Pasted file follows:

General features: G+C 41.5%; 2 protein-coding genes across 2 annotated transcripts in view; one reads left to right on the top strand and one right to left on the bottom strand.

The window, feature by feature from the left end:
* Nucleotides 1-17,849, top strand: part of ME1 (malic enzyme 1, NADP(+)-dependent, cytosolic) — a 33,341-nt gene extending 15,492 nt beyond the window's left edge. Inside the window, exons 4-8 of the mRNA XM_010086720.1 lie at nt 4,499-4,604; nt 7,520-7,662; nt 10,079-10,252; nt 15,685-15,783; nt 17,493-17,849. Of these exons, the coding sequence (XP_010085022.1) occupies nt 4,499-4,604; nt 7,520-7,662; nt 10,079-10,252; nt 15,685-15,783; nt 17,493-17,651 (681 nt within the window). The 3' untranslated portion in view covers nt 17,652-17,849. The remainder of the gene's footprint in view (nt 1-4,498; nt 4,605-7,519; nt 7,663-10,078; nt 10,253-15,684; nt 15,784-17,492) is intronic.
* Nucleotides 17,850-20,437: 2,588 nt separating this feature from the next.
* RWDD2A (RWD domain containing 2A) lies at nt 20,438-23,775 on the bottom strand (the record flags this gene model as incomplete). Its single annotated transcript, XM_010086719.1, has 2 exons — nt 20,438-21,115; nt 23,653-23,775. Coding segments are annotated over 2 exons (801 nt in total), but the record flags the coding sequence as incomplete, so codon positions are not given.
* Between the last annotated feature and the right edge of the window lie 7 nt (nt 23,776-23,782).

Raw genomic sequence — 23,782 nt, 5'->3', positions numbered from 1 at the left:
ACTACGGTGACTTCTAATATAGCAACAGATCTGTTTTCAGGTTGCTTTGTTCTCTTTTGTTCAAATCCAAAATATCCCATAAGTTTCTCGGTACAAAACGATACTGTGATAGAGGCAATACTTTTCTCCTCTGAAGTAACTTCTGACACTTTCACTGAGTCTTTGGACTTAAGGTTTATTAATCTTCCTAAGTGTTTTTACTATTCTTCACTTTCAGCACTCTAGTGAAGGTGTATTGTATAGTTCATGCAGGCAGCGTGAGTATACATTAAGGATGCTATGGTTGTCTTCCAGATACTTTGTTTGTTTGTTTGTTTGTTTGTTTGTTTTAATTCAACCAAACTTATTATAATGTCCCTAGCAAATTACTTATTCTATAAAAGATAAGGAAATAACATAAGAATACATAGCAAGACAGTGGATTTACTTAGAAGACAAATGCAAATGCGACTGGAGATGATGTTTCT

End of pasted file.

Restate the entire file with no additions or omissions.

General features: G+C 41.5%; 2 protein-coding genes across 2 annotated transcripts in view; one reads left to right on the top strand and one right to left on the bottom strand.

The window, feature by feature from the left end:
* Nucleotides 1-17,849, top strand: part of ME1 (malic enzyme 1, NADP(+)-dependent, cytosolic) — a 33,341-nt gene extending 15,492 nt beyond the window's left edge. Inside the window, exons 4-8 of the mRNA XM_010086720.1 lie at nt 4,499-4,604; nt 7,520-7,662; nt 10,079-10,252; nt 15,685-15,783; nt 17,493-17,849. Of these exons, the coding sequence (XP_010085022.1) occupies nt 4,499-4,604; nt 7,520-7,662; nt 10,079-10,252; nt 15,685-15,783; nt 17,493-17,651 (681 nt within the window). The 3' untranslated portion in view covers nt 17,652-17,849. The remainder of the gene's footprint in view (nt 1-4,498; nt 4,605-7,519; nt 7,663-10,078; nt 10,253-15,684; nt 15,784-17,492) is intronic.
* Nucleotides 17,850-20,437: 2,588 nt separating this feature from the next.
* RWDD2A (RWD domain containing 2A) lies at nt 20,438-23,775 on the bottom strand (the record flags this gene model as incomplete). Its single annotated transcript, XM_010086719.1, has 2 exons — nt 20,438-21,115; nt 23,653-23,775. Coding segments are annotated over 2 exons (801 nt in total), but the record flags the coding sequence as incomplete, so codon positions are not given.
* Between the last annotated feature and the right edge of the window lie 7 nt (nt 23,776-23,782).

Raw genomic sequence — 23,782 nt, 5'->3', positions numbered from 1 at the left:
ACTACGGTGACTTCTAATATAGCAACAGATCTGTTTTCAGGTTGCTTTGTTCTCTTTTGTTCAAATCCAAAATATCCCATAAGTTTCTCGGTACAAAACGATACTGTGATAGAGGCAATACTTTTCTCCTCTGAAGTAACTTCTGACACTTTCACTGAGTCTTTGGACTTAAGGTTTATTAATCTTCCTAAGTGTTTTTACTATTCTTCACTTTCAGCACTCTAGTGAAGGTGTATTGTATAGTTCATGCAGGCAGCGTGAGTATACATTAAGGATGCTATGGTTGTCTTCCAGATACTTTGTTTGTTTGTTTGTTTGTTTGTTTGTTTTAATTCAACCAAACTTATTATAATGTCCCTAGCAAATTACTTATTCTATAAAAGATAAGGAAATAACATAAGAATACATAGCAAGACAGTGGATTTACTTAGAAGACAAATGCAAATGCGACTGGAGATGATGTTTCT